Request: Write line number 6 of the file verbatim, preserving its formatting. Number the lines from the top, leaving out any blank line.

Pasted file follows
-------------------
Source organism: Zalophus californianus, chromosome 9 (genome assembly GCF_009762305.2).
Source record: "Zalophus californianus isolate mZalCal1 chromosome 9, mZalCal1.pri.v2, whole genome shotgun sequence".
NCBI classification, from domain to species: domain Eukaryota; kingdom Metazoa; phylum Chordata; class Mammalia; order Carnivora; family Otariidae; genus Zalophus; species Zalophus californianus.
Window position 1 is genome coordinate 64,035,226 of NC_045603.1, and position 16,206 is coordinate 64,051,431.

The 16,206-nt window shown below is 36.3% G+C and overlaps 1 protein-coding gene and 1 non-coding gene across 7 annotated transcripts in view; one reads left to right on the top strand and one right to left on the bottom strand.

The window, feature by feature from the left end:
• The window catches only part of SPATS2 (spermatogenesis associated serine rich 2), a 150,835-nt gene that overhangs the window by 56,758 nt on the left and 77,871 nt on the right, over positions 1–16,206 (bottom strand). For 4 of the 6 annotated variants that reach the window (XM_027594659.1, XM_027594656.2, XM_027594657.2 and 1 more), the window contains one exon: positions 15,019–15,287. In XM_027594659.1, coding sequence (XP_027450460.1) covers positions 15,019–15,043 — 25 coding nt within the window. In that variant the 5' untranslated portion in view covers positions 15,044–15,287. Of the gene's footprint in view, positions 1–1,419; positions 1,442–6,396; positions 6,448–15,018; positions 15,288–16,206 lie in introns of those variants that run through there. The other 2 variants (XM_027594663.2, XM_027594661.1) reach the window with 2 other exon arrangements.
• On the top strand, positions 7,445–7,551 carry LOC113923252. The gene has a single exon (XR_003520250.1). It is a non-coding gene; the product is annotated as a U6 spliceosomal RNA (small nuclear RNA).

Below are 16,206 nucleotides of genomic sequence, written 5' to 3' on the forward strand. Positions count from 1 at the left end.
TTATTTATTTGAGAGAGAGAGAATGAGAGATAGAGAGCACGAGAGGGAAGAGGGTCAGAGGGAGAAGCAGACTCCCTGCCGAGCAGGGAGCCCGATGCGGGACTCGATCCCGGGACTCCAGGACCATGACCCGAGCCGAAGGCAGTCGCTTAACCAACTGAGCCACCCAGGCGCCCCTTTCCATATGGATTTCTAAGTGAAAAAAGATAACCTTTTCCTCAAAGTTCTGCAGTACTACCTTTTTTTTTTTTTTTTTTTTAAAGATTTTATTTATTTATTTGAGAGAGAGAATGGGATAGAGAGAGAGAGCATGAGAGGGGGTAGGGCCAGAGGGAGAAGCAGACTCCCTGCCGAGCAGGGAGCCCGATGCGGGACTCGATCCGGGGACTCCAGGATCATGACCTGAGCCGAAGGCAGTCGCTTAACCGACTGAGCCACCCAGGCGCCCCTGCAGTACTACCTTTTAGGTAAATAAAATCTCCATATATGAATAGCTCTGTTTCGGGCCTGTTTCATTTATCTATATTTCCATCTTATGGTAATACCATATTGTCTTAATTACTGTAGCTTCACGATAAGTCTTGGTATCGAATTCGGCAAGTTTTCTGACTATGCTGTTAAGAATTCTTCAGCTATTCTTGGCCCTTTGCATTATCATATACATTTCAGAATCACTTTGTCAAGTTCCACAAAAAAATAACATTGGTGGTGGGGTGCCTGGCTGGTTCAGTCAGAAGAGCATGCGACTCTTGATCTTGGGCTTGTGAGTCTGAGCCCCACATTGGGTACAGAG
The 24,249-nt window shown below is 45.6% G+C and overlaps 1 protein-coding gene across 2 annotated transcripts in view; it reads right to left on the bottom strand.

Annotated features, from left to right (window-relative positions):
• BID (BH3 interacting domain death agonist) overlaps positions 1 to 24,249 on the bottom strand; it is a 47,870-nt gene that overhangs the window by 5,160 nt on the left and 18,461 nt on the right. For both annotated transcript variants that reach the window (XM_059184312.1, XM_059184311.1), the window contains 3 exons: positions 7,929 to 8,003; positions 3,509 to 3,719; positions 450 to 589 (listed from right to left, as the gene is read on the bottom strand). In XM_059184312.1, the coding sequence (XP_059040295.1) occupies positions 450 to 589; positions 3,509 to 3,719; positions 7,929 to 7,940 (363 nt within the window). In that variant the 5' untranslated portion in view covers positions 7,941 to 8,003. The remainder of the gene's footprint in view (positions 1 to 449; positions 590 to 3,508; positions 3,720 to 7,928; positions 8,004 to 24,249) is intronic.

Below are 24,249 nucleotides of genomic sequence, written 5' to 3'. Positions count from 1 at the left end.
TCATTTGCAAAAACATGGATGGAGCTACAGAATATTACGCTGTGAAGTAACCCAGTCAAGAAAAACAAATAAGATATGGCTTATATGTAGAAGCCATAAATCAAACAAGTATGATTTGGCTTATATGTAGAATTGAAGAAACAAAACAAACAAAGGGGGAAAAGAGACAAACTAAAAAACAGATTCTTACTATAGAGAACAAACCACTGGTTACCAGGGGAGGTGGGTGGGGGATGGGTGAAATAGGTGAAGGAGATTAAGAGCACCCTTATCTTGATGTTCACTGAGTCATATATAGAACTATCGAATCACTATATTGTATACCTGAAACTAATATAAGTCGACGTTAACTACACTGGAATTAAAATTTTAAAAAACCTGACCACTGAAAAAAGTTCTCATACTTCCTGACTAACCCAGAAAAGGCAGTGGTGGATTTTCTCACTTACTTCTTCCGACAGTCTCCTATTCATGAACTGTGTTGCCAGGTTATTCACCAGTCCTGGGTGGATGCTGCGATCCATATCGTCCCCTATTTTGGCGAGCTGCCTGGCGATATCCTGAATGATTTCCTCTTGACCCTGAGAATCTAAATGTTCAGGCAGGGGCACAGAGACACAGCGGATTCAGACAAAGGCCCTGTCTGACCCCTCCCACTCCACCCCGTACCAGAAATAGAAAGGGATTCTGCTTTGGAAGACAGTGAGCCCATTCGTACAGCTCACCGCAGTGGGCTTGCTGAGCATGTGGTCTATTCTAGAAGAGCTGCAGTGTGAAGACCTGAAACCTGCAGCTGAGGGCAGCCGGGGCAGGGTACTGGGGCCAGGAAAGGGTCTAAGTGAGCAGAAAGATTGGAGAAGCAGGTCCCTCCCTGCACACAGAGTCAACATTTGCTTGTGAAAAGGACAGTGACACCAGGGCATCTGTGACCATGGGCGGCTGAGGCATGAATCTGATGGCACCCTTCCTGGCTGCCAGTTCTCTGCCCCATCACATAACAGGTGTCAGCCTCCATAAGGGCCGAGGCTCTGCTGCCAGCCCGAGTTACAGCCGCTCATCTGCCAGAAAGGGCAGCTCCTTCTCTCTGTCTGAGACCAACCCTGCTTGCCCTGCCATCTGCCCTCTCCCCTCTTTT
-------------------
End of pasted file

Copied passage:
The window, feature by feature from the left end: